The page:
One hope was that the court will get him some relief as it was a road accident. But he had to withdraw his accident case from Pattan court because the biker who had given him lift was without any registration papers. Instead of relief, he had to pay a fine of Rs 50,000. “His family is not financially sound so I had to take the case back.” Mushtaq, who has become pessimist since that accident says, “It was my destiny. I don’t blame that biker neither that Army man, who most probably was drunk.”

Back in Srinagar’s city centre, in Abi Guzar, Muneer, an aspiring sportsperson, was left paralysed in 2005 when a stray bullet hit him, apparently from a nearby encounter.

Then a sixth class student, he was playing cricket near his house. This bullet hit him on his back, injuring his spinal cord, leading to paralysis of his legs and hips.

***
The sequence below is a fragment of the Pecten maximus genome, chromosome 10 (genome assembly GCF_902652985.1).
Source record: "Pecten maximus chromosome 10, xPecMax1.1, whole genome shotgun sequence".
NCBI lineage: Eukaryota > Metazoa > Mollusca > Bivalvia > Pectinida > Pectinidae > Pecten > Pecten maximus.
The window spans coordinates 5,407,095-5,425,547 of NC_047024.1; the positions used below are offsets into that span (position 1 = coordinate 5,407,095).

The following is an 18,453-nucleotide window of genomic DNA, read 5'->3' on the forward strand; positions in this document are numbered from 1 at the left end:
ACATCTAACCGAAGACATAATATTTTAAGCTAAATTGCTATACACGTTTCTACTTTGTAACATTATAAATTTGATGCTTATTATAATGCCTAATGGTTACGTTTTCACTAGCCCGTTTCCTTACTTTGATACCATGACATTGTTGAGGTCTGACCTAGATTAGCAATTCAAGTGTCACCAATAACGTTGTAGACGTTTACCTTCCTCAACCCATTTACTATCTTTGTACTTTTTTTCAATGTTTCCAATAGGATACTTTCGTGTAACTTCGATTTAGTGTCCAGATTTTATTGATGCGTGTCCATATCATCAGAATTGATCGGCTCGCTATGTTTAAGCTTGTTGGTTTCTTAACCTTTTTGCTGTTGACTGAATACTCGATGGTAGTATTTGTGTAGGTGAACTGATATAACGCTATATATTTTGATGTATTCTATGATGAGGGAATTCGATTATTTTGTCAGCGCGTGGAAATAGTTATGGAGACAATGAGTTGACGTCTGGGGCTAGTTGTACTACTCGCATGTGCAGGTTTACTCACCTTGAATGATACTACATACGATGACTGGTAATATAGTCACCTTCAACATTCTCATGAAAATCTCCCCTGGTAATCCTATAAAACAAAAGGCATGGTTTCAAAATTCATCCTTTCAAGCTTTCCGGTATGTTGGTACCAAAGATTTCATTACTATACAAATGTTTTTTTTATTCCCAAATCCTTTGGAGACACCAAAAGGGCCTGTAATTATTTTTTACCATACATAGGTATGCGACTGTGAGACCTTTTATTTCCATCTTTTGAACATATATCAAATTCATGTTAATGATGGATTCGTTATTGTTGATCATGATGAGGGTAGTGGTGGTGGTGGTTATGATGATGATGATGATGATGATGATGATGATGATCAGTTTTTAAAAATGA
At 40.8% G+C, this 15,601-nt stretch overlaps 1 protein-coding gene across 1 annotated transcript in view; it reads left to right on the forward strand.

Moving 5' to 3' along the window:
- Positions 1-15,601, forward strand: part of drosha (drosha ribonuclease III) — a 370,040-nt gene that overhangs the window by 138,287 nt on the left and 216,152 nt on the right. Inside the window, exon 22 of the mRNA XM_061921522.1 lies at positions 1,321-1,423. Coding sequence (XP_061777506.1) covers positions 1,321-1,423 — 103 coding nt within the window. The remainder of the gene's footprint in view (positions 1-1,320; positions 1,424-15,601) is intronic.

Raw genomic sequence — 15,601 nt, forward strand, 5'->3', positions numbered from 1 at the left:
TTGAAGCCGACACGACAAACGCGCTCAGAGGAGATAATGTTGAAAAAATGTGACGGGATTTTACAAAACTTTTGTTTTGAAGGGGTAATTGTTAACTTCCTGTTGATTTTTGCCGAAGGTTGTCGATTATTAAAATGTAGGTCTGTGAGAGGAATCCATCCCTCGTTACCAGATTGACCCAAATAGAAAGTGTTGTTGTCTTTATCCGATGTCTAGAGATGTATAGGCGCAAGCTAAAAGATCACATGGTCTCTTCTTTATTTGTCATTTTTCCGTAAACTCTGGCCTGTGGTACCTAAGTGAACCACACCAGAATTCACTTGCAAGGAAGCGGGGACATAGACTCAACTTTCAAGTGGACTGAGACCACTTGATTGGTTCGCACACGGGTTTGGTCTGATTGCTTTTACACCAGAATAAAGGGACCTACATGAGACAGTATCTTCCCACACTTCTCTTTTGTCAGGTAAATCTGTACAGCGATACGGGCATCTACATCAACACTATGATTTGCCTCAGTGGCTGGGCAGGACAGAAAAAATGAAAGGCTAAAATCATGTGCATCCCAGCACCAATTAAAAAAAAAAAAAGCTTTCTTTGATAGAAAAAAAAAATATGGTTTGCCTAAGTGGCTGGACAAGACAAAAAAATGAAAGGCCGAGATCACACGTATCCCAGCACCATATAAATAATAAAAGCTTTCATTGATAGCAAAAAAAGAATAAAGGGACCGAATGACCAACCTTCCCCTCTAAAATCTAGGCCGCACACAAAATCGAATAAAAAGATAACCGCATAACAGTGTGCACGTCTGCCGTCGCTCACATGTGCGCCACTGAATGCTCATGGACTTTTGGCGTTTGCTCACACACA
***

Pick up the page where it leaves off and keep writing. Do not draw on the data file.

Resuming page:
Twelve years later, Muneer is unable to walk on his own,  he needs at least one person to accompany him to the washroom. He gave up his studies and does not want to study any further. And over these years he doesn’t want to talk about that incident. When Kashmir Life contacted him for an appointment, he was reluctant to meet. “I don’t want to talk about that incident. You can write about that incident from what has been already reported,” Muneer said. “To remain busy I have started a travel agency and I operate from my room.”

Interestingly, the government recently told the state assembly that they have constituted a committee that will offer an idea about the people who have survived with disabilities in 2016 unrest. On January 27, 2017, the government announced a compensation package that will fetch Rs 75000 to a person with a permanent disability and Rs 50000 whose disability in partial.